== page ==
By some accounts, they were the daughters of Zeus and Mnemosyne (memory). Then again, perhaps they were children of the primordial deities Gaia and Uranus. At the same time, they were considered water nymphs.
The role of the Muses was inspiration in the arts and sciences. Nine in number, they each had a special area of expertise. Since they personified various arts, they were invoked by creators to provide inspiration for the creation of drama or poetry.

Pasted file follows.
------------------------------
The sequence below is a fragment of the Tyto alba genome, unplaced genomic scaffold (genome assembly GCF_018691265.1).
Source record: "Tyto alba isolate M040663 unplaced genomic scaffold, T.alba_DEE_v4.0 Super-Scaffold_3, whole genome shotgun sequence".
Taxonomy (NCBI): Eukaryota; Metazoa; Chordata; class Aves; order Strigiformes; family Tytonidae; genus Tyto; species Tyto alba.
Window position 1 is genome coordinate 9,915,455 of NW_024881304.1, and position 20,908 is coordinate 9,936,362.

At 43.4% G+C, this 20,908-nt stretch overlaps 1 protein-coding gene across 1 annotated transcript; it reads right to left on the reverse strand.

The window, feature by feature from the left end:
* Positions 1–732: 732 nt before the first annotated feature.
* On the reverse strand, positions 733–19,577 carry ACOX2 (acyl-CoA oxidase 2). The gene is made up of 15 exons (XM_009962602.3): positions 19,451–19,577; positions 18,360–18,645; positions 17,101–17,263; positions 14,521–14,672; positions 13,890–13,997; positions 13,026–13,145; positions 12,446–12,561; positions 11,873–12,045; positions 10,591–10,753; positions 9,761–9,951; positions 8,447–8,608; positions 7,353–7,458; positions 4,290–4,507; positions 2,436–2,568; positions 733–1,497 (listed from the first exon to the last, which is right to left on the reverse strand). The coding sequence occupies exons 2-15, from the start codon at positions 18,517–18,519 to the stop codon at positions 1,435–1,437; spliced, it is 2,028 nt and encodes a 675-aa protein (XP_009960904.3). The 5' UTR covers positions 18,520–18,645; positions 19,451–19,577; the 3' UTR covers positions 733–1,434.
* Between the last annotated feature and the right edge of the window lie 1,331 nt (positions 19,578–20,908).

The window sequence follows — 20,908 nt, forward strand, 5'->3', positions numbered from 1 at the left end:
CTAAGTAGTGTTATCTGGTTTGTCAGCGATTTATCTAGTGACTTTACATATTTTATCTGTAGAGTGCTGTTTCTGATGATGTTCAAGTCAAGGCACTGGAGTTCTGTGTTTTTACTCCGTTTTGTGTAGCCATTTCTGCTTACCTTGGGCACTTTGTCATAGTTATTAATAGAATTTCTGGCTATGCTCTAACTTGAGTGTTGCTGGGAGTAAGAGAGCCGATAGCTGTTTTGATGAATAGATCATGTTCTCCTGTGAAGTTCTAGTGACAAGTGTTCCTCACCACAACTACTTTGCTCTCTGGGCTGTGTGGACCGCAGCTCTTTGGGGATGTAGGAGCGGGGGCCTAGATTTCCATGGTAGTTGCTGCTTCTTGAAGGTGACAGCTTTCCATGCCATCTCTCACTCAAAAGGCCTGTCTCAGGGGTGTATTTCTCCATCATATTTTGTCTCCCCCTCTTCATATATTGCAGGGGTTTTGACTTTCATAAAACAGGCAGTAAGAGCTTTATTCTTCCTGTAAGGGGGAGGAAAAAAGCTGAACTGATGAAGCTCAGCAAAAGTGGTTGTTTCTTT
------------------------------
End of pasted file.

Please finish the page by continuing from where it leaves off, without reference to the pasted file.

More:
Nine Muses were enumerated by the Greek poet Hesiod, each symbolized by an object that represented her sphere. For instance, Clio, the Muse of History, held a scroll, while Terpsichore, who inspired dance, was symbolized by a lyre. In drama, the familiar comic and tragic masks represented Thalia and Melpomene respectively.
The Roman writer Varro, however, recognizes only three Muses, who represent practice, memory and song.